Feature Article

Human Nature

At Lawrence Wilson Art Gallery, prominent Yemen-born, London-based artist Zadok Ben-David brings optimism and hope to environmental challenges.

Zadok Ben-David

Speaking from London in the lead up to his arrival in Perth for his show Human Nature at Lawrence Wilson Art Gallery as part of Perth Festival, Zadok Ben-David bemoans the snow and murky weather. “It’s just so cold here, so I’m looking forward to your summer. I love the Indian Ocean and the sunsets you have there. They’re just incredible,” he says.

Ben-David first visited Perth early last year, exhibiting his five-metre figurative work, Big Boy at Sculpture by the Sea in Cottesloe. He is swapping the outdoors for gallery space this year, with two astonishingly labour-intensive works, The Other Side of Midnight and Blackfield. Nonetheless, sand is set to follow him to his show at Lawrence Wilson Art Gallery.

Blackfield, Ben-David says, is an ongoing installation. It was first shown in London in 2006, at which time it consisted of 3,000 miniature plants crafted from paper-thin stainless steel. “It then toured around the world to several continents, and it’s still touring,” he says. When the work is exhibited in Perth at Lawrence Wilson Art Gallery, Blackfield will include a field of 27,000 individually-painted stainless-steel plants, standing erect on a bed of white sand.

Blackfield, hand painted stainless steel, 2010 by Zadok Ben-David at Verso Arte Contemporanea, Turin, Italy. Photo courtesy Verso Arte Contemporanea.

More than 900 different species of plants are represented in Blackfield, all painted colourfully on one side, and black on the other. Ben-David intends viewers to move around the gallery space and experience the transformation from optimistically colourful to gloomily pessimistic. “It has a mood of burning fields, darkness and destruction, moving to something with joy and optimism.” He says the work is not about the botanical aspect of the flowers, but more about the human psyche. “The transformation from one extreme to another quite often affects the spectator in an emotional way, particularly if they have had tragedies in their lives. I first noticed this in 2008 in Sydney, at an early stage of the installation, when I only had about 6,000 flowers, and saw people in tears. Earlier when I showed it in Portugal in 2007, it struck a chord due to recent destructive fires there. The Mayoress who opened the show said the work reminded her that rain would surely follow in winter, and in spring a few new plants would start growing within the blackness. It was such a very beautiful and poetic speech I still remember it, ten years later.”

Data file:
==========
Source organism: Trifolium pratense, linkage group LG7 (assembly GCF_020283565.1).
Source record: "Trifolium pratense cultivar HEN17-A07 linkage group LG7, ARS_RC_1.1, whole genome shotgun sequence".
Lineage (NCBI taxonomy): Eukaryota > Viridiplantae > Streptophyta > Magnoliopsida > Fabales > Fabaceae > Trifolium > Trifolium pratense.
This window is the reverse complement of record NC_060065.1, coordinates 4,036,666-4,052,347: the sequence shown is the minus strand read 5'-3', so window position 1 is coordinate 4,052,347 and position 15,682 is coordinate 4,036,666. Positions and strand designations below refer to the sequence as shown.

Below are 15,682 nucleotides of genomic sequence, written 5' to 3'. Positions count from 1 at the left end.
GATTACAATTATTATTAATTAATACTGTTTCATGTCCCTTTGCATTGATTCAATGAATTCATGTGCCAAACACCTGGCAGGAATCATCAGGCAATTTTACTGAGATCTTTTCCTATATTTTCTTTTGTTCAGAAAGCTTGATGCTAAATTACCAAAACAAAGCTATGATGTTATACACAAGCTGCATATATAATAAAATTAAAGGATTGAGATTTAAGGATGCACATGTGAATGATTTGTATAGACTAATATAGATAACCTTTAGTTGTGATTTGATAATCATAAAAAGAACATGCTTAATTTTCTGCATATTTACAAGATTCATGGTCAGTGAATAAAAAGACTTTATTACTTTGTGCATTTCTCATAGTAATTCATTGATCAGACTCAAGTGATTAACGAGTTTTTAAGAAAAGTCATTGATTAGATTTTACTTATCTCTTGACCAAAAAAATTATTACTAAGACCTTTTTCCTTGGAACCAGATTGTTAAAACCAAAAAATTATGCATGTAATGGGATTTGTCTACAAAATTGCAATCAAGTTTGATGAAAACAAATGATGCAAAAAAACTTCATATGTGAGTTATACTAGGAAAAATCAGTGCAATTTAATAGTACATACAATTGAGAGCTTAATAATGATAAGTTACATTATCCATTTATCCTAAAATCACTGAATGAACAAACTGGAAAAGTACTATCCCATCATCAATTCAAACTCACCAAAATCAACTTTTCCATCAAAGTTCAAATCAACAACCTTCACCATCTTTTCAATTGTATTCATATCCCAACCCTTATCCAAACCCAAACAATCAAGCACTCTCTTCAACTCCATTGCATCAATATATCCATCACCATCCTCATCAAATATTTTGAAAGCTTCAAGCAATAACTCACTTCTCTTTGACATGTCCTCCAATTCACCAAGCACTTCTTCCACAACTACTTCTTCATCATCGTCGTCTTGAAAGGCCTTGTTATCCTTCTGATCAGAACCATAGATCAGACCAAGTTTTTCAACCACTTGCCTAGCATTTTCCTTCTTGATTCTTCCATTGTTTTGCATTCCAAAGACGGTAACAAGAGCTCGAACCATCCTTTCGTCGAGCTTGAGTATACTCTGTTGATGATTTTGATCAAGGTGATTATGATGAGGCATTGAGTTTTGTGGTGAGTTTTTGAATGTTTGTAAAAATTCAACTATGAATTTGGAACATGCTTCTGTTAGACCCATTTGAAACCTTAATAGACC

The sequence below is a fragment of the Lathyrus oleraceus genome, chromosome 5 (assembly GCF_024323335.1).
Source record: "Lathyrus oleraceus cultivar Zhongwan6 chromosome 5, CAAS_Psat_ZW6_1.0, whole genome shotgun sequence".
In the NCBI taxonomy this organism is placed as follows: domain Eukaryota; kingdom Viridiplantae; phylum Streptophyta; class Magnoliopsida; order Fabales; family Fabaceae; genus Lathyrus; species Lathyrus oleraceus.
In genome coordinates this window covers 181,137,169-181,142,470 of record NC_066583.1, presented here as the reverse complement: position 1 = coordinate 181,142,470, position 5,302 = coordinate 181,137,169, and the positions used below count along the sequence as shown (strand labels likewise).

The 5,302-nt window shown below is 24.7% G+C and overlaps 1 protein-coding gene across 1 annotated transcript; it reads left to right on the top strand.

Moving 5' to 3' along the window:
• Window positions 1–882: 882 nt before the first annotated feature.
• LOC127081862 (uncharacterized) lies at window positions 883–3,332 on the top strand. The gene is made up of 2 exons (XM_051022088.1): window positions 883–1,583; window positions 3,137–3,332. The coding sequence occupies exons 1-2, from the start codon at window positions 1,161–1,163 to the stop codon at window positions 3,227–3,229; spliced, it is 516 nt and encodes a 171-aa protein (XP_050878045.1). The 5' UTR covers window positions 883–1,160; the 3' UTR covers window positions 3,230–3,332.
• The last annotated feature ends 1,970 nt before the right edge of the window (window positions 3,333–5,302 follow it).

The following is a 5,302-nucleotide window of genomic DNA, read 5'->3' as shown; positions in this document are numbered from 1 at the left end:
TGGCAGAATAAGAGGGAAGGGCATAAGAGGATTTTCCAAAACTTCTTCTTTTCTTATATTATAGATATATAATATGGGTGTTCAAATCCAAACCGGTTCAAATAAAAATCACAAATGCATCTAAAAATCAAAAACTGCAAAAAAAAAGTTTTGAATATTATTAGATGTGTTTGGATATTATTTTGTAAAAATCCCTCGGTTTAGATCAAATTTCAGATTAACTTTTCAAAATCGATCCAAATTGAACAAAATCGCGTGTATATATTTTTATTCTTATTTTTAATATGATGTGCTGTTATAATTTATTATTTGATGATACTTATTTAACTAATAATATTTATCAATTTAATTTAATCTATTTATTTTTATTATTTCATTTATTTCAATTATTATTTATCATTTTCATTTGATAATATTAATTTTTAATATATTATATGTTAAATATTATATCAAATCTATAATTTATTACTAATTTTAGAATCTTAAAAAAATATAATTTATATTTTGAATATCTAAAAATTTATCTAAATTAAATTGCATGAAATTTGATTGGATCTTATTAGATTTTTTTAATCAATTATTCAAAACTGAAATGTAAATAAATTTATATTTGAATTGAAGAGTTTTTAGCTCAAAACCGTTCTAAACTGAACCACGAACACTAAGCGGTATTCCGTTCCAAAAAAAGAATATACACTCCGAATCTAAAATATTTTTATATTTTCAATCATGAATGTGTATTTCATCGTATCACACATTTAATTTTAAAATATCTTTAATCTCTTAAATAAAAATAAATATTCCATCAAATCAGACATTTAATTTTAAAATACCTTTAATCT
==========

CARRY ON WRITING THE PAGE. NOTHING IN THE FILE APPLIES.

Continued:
Ben-David was still contemplating the configuration of Blackfield in Perth, such as whether it will be circular or rectangular in shape. It is estimated about 20 art students will be required to assist in the installation, expected to take from seven to ten days.

The Other Side of Midnight, detail, hand painted stainless steel, 2013 by Zadok Ben-David at the National Museum of the Republic of Kazakhstan, Astana. Photo Kramchaninov Gleb.